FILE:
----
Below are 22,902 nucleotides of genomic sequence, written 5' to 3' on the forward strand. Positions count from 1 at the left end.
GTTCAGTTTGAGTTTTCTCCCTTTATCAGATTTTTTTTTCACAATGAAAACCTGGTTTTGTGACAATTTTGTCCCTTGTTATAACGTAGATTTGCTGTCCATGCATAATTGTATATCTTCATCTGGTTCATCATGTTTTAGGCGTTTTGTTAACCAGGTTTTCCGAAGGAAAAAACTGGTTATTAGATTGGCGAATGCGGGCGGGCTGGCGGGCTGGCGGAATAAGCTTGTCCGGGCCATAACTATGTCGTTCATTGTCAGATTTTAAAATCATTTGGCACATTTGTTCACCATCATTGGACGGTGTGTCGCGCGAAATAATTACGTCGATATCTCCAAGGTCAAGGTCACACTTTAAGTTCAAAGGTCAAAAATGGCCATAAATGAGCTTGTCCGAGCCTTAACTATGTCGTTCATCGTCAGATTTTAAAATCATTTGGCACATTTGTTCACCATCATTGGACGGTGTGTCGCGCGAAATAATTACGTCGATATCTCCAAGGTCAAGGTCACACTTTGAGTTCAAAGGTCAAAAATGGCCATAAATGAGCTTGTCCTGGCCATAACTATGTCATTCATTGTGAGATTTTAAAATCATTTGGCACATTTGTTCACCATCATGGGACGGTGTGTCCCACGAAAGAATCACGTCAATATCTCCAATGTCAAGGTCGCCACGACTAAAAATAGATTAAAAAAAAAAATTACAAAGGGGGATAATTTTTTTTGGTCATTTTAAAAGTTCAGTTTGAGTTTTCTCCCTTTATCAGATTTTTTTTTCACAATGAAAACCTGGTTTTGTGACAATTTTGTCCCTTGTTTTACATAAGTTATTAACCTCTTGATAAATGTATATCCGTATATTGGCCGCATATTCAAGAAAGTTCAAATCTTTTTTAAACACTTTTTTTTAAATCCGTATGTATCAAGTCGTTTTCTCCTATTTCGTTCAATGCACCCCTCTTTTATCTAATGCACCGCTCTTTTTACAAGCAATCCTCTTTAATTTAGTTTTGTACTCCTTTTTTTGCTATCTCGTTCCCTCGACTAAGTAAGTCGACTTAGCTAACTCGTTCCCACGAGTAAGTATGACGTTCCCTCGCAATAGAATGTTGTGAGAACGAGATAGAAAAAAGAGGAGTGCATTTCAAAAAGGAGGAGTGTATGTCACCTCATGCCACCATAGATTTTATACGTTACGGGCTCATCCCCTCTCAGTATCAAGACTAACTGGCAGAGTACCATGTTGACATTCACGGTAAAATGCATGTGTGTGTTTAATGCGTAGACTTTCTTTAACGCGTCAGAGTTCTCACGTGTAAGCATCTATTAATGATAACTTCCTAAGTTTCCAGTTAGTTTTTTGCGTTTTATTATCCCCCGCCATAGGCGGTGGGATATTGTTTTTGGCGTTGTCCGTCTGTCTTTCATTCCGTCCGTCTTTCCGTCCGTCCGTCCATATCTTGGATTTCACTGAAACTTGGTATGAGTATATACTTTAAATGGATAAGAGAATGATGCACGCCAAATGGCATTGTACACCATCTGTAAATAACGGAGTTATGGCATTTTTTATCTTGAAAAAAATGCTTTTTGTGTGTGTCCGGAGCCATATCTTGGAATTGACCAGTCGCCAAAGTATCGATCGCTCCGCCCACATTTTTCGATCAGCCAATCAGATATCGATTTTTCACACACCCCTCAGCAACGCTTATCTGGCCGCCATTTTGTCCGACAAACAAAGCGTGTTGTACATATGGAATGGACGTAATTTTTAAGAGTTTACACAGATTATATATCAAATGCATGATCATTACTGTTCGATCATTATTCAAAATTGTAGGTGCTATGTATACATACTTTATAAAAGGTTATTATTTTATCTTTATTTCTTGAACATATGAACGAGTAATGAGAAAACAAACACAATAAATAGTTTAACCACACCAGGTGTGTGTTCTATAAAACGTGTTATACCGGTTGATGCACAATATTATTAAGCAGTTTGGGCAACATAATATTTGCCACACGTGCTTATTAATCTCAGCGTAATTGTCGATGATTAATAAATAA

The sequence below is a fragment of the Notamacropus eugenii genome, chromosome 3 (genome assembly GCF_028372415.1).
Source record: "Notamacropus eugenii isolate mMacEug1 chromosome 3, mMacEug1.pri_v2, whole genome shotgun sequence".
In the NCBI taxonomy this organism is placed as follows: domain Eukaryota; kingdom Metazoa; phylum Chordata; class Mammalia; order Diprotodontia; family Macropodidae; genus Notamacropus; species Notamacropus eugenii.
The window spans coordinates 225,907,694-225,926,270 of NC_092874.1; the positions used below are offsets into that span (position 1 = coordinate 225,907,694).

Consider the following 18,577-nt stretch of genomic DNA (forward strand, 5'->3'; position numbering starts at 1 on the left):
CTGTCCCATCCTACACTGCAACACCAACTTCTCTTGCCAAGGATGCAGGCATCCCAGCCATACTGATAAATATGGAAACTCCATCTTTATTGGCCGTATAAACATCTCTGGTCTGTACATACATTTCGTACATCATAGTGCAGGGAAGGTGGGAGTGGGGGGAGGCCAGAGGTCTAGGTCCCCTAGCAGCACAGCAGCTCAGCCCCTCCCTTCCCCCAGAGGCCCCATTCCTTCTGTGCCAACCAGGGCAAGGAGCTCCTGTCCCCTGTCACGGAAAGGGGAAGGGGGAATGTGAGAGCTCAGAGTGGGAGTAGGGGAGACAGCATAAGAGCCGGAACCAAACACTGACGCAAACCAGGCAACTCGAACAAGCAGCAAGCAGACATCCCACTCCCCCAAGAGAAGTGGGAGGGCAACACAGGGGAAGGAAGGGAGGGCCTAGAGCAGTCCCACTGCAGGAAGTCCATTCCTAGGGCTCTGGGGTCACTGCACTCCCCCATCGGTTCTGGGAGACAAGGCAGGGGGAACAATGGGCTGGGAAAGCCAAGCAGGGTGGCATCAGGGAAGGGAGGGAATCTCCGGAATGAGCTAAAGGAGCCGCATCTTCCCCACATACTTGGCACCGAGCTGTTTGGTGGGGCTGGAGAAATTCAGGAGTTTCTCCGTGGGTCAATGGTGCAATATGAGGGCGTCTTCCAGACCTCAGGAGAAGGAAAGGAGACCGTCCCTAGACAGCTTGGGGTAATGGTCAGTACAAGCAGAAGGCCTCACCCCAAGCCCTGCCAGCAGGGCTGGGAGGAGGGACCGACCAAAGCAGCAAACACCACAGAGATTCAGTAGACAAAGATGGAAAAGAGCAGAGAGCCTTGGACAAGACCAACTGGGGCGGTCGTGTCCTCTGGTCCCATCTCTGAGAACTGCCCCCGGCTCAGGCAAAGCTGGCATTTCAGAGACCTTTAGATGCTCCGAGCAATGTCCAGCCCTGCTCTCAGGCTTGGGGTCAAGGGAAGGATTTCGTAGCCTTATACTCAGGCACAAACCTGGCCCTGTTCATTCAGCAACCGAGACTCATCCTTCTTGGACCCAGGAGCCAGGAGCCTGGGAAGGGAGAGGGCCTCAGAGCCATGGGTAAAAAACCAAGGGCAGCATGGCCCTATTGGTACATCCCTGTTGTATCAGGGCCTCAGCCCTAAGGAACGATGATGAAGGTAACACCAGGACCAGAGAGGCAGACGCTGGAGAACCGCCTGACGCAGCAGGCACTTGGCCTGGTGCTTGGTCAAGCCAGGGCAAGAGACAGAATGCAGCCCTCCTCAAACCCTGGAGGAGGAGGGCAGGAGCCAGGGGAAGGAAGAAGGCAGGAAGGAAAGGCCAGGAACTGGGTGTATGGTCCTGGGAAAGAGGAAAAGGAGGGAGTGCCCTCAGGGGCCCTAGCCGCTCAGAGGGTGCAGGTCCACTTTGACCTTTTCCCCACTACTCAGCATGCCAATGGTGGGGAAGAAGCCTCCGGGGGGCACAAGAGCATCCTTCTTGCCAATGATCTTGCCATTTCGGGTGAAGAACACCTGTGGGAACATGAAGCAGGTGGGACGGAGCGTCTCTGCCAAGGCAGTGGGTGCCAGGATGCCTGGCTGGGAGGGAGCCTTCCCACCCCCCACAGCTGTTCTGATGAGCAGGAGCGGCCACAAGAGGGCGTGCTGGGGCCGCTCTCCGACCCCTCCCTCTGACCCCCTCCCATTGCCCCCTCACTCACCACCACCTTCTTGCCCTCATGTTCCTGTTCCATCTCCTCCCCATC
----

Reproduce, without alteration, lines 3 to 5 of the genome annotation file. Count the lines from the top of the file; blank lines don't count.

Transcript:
The sequence below is a fragment of the Notamacropus eugenii genome, chromosome 3 (genome assembly GCF_028372415.1).
Source record: "Notamacropus eugenii isolate mMacEug1 chromosome 3, mMacEug1.pri_v2, whole genome shotgun sequence".
In the NCBI taxonomy this organism is placed as follows: domain Eukaryota; kingdom Metazoa; phylum Chordata; class Mammalia; order Diprotodontia; family Macropodidae; genus Notamacropus; species Notamacropus eugenii.